5. Random placement: The probability of a record in a file appearing in a query is the same, regardless of its location among the different pages of a disk.
That is, the probability of referencing any tuple is 1/N, where N is the number of tuples.
One can easily observe that assumptions 1 and 2 have a direct relationship to the estimates of the sizes of plan operations, thus determine their accuracy.
Similarly assumption 3 impacts the size estimate of queries that are associated with a given parameter, as well as the physical database design problems. Assumptions 4 and affect the estimation of logical block accesses for a given attribute value.
Though these statistical assumptions simplify the factors involved in the estimation of the cost of a QEP, they also decrease accuracy of these estimates. In order to increase the estimation accuracy, some modern query optimizers incorporate more detailed cost models for assumptions 1 and 2. Few optimizers incorporate assumptions 3, 4, and 5 in more detail, since these assumptions are more difficult to analyze.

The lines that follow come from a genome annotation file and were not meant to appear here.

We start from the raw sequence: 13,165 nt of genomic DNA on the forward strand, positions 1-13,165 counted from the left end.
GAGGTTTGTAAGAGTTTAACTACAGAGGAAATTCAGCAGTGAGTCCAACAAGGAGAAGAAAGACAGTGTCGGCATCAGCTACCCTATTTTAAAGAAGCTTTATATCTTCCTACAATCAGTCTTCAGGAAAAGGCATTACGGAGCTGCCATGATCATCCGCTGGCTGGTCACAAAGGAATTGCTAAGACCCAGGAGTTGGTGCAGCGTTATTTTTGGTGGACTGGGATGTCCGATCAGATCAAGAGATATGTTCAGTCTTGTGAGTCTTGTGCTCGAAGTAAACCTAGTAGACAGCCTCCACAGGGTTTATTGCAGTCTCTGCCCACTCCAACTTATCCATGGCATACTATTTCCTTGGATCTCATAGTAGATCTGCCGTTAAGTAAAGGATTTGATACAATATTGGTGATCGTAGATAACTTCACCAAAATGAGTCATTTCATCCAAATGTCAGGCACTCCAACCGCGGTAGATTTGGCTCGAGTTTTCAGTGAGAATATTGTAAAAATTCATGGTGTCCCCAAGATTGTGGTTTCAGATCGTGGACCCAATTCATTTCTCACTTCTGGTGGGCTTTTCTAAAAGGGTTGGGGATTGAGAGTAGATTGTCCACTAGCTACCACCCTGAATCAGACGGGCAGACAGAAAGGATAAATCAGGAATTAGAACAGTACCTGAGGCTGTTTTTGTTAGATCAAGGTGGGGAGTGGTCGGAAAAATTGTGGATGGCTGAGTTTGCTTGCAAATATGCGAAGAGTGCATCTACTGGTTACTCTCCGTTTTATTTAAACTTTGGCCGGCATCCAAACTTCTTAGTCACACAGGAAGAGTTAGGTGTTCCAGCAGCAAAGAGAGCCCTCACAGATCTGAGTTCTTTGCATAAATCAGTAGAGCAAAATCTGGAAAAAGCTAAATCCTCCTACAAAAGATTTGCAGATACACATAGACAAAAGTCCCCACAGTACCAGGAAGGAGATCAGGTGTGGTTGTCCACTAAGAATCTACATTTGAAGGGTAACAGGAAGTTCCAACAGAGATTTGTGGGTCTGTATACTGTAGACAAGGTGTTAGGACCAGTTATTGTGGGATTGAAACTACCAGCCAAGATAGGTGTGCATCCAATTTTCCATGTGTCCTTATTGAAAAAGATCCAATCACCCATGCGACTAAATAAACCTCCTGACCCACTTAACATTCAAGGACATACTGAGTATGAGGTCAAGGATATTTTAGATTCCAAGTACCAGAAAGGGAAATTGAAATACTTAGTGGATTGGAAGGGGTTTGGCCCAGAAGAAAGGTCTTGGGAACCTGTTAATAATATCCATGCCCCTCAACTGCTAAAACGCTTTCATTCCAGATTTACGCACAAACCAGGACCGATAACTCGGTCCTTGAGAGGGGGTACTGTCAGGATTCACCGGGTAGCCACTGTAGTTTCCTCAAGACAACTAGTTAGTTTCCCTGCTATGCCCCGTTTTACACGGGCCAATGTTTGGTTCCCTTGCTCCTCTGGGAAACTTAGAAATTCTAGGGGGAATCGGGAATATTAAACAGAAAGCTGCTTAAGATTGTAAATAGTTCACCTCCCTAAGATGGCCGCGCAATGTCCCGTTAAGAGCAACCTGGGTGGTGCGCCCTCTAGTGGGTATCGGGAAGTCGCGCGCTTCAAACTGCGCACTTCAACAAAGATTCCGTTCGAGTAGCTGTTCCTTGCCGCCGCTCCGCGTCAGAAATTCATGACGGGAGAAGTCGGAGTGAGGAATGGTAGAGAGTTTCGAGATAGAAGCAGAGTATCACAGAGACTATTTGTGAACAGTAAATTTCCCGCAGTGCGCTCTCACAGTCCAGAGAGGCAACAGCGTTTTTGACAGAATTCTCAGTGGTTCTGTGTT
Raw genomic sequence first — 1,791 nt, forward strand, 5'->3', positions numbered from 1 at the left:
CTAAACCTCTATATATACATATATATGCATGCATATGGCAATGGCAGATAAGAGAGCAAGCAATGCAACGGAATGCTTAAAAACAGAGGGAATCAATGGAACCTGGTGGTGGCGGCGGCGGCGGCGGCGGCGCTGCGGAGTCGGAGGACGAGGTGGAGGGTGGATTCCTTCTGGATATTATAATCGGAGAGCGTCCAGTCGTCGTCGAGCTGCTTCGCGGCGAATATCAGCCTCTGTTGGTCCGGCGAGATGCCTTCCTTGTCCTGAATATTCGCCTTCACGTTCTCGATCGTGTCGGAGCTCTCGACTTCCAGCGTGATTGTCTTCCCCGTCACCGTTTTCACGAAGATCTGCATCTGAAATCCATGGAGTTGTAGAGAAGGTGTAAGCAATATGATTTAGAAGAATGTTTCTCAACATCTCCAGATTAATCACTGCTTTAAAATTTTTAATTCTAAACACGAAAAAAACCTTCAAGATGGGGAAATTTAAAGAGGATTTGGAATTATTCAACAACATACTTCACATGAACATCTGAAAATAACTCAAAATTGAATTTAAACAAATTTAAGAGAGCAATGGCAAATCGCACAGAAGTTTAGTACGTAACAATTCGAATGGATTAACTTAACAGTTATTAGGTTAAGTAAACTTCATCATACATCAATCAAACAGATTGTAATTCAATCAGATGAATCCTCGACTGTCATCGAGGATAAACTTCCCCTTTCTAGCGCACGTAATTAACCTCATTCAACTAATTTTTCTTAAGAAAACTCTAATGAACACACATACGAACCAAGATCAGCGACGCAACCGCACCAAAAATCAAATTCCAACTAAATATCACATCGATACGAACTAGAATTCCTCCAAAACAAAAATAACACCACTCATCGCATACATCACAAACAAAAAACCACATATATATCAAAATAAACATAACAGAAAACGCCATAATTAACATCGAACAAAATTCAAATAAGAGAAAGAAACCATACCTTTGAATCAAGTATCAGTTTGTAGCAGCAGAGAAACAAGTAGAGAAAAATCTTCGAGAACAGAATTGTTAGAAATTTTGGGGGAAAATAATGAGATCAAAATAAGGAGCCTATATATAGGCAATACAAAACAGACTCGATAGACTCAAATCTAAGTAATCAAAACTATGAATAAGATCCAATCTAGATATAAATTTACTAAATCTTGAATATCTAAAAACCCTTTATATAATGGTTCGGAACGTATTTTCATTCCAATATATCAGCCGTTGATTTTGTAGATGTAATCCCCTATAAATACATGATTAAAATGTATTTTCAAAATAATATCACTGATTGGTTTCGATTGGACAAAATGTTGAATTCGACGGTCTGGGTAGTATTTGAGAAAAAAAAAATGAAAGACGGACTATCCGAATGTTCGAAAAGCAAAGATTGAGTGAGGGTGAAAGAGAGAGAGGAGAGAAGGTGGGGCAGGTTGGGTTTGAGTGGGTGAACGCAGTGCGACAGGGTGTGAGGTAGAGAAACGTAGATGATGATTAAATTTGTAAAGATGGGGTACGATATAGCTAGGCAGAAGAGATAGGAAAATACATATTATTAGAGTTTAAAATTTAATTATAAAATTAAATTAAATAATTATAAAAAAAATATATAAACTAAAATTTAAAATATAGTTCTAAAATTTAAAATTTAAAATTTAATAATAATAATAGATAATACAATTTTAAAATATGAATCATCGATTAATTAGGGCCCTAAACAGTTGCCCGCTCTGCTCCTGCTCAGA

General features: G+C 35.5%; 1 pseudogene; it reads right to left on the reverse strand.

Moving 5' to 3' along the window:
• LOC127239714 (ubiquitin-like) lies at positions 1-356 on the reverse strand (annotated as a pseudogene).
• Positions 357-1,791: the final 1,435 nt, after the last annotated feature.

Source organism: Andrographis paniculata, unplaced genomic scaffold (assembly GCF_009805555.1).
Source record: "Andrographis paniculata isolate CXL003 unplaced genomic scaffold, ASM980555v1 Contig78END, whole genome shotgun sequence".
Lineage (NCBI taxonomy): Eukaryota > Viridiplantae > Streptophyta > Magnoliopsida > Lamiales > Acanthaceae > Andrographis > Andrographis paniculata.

Christodoulakis studied the effects of the above assumptions on a number of frequently encountered problems such as the estimation of the (1) number of block accesses for a given number of tuples, (2) number of block accesses for all queries on a given attribute, (3) number of block accesses for queries with multiattributes, and (4) number of distinct attribute values resulting from a selection operation.